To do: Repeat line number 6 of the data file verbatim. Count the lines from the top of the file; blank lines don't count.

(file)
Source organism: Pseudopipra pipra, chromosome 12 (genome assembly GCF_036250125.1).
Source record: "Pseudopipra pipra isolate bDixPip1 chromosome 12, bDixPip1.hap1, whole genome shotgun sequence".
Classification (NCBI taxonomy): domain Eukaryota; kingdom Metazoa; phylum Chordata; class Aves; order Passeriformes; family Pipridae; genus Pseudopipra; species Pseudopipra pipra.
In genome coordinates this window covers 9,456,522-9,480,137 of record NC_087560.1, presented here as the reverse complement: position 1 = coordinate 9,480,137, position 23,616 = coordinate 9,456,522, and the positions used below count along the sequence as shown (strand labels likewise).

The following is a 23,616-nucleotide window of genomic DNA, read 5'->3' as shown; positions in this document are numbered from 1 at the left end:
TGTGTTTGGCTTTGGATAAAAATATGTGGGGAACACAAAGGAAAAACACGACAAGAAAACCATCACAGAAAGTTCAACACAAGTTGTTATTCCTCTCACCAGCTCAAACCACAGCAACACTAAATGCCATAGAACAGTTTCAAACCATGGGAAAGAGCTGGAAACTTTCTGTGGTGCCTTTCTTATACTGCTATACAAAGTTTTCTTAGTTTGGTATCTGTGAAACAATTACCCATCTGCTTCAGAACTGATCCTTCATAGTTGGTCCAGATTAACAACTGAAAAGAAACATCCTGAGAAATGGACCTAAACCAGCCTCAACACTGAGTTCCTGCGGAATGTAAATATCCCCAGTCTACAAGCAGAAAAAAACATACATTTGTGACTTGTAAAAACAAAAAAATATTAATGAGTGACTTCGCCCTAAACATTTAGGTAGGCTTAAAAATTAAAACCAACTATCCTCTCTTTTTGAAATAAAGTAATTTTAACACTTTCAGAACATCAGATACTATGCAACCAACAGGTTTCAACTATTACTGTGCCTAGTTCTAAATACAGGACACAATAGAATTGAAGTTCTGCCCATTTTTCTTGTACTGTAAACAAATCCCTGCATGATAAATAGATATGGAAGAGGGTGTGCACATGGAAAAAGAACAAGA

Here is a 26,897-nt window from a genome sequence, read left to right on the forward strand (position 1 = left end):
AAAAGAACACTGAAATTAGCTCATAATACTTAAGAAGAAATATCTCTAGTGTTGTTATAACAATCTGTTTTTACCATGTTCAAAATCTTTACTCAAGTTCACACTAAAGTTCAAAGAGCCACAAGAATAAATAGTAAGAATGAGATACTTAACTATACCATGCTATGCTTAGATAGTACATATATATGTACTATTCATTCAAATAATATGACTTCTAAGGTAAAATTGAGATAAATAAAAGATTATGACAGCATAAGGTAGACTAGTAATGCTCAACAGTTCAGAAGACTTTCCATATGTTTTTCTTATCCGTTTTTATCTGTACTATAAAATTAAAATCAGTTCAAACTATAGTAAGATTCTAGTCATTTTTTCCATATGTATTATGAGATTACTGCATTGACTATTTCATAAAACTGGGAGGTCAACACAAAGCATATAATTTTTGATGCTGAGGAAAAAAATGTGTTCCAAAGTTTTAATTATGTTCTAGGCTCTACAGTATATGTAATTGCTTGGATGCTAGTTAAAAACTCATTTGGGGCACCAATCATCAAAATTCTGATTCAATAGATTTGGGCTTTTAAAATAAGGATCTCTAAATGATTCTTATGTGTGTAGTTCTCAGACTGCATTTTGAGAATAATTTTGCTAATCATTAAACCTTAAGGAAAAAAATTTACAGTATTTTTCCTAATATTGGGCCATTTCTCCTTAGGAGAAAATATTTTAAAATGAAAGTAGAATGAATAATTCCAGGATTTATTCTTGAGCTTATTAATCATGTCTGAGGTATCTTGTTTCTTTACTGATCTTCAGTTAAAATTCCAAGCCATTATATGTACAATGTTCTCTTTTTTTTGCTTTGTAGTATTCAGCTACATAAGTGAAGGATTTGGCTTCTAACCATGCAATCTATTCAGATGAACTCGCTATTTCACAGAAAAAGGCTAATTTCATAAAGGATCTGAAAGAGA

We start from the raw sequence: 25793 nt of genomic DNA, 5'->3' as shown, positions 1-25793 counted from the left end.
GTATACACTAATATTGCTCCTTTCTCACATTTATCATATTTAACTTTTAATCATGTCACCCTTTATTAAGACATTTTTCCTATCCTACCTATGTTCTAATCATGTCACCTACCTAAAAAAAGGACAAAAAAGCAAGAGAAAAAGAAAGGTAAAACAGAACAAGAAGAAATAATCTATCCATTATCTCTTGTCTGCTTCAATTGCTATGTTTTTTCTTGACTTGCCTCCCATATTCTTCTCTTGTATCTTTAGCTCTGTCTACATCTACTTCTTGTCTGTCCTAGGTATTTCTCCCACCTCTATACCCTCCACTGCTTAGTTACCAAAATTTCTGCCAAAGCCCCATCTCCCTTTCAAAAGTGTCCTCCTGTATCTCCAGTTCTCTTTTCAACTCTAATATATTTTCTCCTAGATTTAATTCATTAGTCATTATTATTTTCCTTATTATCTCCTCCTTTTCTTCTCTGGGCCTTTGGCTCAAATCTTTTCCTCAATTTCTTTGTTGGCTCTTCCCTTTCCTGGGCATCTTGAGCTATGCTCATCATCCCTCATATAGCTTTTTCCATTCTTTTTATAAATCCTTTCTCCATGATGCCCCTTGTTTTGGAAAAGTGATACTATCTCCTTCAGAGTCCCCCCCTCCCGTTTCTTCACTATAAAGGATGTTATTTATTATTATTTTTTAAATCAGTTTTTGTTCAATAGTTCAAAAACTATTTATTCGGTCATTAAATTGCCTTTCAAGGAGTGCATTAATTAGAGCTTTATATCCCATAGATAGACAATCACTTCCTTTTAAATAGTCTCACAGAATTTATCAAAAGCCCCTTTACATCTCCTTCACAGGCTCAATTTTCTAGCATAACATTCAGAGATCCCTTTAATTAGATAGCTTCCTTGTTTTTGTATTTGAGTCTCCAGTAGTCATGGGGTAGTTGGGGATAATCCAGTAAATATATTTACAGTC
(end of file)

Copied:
TGTGTTTGGCTTTGGATAAAAATATGTGGGGAACACAAAGGAAAAACACGACAAGAAAACCATCACAGAAAGTTCAACACAAGTTGTTATTCCTCTCACCAGCTCAAACCACAGCAACACTAAATGCCATAGAACAGTTTCAAACCATGGGAAAGAGCTGGAAACTTTCTGTGGTGCCTTTCTTATACTGCTATACAAAGTTTTCTTAGTTTGGTATCTGTGAAACAATTACCCATCTGCTTCAGAACTGATCCTTCATAGTTGGTCCAGATTAACAACTGAAAAGAAACATCCTGAGAAATGGACCTAAACCAGCCTCAACACTGAGTTCCTGCGGAATGTAAATATCCCCAGTCTACAAGCAGAAAAAAACATACATTTGTGACTTGTAAAAACAAAAAAATATTAATGAGTGACTTCGCCCTAAACATTTAGGTAGGCTTAAAAATTAAAACCAACTATCCTCTCTTTTTGAAATAAAGTAATTTTAACACTTTCAGAACATCAGATACTATGCAACCAACAGGTTTCAACTATTACTGTGCCTAGTTCTAAATACAGGACACAATAGAATTGAAGTTCTGCCCATTTTTCTTGTACTGTAAACAAATCCCTGCATGATAAATAGATATGGAAGAGGGTGTGCACATGGAAAAAGAACAAGA